Thursday, February 26, 2009


Our writers' group met — full house this time, with only one person unable to attend. We all had news to share about our lives and writing, and everyone was attentive and enthusiastic. What a blessing! They listened to my recent revelations and, without exception, positively vibrated with patience as Stephanie asked,  May we tell you what we think you should write first? I said yes, and all four of them burst out with "the How-To!" Happy with this confirmation, I am settled down to the work, finally untroubled by where to start each day.

Saturday, February 21, 2009

Serial, anyone?

Okay, I've identified four different books I could write about HopeArts: a history, a how-to, a motivational text, and a collection of essays. I have no interest in writing motivational books, as such, so one down. I'd love to write the remaining three. In what order?

The how-to would be the easiest to finish because I have already written big chunks of it over the course of the last 10 years. And the rest is less, shall we say, taxing than the writing for the other two books. Practicality is my forte. 

I probably ought to work on the history first, though, because every day new information supplants old memories. Do I have enough resource material to pull it off? Hmmm. Plus I'd need to interview some Hopites and others in Austin who have been working on arts ministries in their churches. Could be very time-consuming.

Now if I "followed my heart" I'd go straight to the essays. And probably not finish the book for 10 years, if at all. I love thinking about the hard stuff, and I even love writing it, but I hate putting it out into the world because it's never completely as right as it needs to be. How does Eugene Petersen do it? Do it so well and meet deadlines, I mean. Has he thought of some mistake or had some new insight that gnaws at him when he sees a copy of The Message? He is rather known for his humility, so I'm sure that's a key to peace of mind, but how does one balance humility and the desire for excellence? Oh — what's that? I'm hearing the voices of therapy past, and rather than share them with the world, I think I'll leave this topic for now.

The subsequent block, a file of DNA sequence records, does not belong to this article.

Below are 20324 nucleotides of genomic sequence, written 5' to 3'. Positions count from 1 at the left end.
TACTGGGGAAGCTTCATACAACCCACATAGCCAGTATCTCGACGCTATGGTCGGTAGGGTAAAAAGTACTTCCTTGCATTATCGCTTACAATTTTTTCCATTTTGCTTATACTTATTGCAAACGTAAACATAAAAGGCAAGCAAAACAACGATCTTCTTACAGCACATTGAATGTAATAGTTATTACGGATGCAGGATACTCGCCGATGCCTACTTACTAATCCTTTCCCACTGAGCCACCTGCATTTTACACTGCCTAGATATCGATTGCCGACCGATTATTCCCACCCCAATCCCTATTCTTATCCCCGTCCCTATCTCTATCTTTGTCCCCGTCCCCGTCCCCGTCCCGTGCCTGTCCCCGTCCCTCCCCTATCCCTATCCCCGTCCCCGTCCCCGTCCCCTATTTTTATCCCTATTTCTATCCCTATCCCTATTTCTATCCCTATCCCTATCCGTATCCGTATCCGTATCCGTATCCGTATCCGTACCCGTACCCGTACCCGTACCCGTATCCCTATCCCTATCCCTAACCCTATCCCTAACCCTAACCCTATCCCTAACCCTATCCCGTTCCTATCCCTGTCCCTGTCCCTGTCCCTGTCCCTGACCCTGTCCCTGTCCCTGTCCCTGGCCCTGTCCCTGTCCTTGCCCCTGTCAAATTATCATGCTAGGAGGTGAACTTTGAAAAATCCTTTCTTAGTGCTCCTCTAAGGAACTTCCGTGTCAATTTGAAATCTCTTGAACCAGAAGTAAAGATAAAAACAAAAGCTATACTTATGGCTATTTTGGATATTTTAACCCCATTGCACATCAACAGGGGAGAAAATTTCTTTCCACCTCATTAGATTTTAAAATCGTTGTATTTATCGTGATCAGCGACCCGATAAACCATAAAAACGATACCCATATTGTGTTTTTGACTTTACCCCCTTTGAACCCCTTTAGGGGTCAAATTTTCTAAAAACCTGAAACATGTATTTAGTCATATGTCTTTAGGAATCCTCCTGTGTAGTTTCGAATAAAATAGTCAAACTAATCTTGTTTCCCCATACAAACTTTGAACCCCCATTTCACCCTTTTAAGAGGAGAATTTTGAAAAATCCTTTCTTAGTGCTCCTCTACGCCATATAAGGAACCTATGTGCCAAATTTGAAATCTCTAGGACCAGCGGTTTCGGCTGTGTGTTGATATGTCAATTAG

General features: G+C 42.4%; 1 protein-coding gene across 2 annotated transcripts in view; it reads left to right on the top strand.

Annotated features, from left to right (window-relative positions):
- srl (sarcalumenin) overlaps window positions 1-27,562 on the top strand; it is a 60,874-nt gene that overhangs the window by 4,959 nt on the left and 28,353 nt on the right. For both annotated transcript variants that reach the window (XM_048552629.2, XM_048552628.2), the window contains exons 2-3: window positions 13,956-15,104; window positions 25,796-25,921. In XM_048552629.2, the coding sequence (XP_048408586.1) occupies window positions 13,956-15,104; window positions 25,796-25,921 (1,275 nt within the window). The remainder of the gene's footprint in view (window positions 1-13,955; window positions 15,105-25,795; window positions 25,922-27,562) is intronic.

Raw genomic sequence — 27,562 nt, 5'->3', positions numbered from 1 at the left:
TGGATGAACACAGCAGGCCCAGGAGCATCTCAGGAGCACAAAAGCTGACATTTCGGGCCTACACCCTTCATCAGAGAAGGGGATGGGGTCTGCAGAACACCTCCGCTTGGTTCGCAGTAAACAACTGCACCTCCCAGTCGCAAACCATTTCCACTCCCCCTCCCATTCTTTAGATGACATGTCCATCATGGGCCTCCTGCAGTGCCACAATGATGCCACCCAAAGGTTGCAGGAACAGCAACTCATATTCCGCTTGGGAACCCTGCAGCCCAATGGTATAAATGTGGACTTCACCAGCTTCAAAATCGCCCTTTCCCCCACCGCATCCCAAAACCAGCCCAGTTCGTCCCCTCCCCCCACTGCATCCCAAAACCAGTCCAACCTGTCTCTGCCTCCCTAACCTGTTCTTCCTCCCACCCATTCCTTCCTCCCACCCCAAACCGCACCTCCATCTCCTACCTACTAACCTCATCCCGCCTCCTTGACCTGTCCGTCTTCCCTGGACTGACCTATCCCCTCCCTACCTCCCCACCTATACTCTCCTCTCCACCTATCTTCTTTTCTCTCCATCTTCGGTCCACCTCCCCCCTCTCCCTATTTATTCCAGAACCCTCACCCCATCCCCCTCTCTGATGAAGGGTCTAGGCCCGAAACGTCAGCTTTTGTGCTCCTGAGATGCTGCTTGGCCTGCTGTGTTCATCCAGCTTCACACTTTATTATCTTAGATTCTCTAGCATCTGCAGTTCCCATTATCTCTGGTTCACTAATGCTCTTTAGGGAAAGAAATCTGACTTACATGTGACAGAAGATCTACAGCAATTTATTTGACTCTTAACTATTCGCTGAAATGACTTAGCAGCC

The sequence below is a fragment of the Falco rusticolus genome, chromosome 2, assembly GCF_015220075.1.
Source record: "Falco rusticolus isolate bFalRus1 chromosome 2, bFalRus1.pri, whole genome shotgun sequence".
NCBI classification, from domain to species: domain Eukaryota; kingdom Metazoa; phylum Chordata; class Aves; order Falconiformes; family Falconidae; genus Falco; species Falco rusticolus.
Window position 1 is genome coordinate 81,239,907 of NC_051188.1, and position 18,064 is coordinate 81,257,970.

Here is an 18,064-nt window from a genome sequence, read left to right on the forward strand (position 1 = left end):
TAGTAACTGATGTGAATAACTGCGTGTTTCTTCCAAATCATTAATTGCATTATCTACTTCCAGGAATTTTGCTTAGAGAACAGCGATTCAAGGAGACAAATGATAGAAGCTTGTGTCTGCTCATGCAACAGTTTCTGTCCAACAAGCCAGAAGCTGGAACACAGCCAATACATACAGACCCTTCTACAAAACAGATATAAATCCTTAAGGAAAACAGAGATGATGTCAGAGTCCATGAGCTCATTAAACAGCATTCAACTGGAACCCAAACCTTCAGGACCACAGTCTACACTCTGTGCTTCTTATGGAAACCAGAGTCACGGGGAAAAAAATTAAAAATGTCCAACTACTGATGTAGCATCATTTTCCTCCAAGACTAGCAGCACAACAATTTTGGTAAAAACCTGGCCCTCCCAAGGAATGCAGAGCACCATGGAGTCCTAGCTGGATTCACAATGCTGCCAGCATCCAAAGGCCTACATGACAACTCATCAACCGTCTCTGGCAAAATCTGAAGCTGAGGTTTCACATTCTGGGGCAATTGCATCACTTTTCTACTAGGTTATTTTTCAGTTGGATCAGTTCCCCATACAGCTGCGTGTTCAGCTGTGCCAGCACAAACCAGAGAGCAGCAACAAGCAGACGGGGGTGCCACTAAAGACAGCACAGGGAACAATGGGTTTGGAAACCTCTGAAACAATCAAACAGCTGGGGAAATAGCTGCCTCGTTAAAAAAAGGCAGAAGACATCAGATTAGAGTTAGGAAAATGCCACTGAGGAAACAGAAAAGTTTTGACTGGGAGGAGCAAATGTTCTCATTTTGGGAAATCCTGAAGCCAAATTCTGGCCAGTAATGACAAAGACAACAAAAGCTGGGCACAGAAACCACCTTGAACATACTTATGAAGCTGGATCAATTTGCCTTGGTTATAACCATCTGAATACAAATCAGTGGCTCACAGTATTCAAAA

Friday, February 20, 2009


I have been struggling for the past six months with narrowing down the content for the book I am writing about the Hope Chapel arts ministry. You should see my Book folder — six outline and to-do files; Curio documents with six, seven, eight "idea spaces" for each of nine proposed chapters; a folder of Arts Council meeting minutes; plus assorted sidetrack files that seem important but don't fit anywhere specific yet.

So last night I attended the monthly meeting of the Writers' League of Texas, where the topic for panel discussion was "first drafts." Much good info about process (including a recommendation for April Kihlstrom's Book in a Week workshop). And a reiteration of the advice tht's been smacking me in the face for the past few months — it's all about the story! I first came across this notion in regard to nonfiction several years ago in Frederick Buechner's Telling the Truth: The Gospel as Tragedy, Comedy, and Fairy Tale. Last night's tips about storyboarding even nonfiction works got me and my friend Jane talking about how to translate the fiction writer's method to a nonfiction book that I so want to be compelling.

Back to my Book folder with fresh eyes, I am rethinking genre — do I want to tell this story as an action-adventure or a fairy tale or a romantic comedy? How might my content fit into a three-act structure? Who are my characters, what do they struggle with, how have they grown at the end of the story?

And, of course, the other best advice, from panelist David Clambrone who has written both technical books (as I have) and fiction — start where your interest is, write that part first, and then see where it leads you. That hackneyed "follow your heart" thing again; my initial reaction is "I am already doing what I want to do. Talk to the hand." But I am hearing it anew today as a reminder to keep honing my interest further and further whenever I get bogged down. 

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Looking for the Lizard by Kate Van Dyke is licensed under a Creative Commons Attribution-Noncommercial-No Derivative Works 3.0 United States License.
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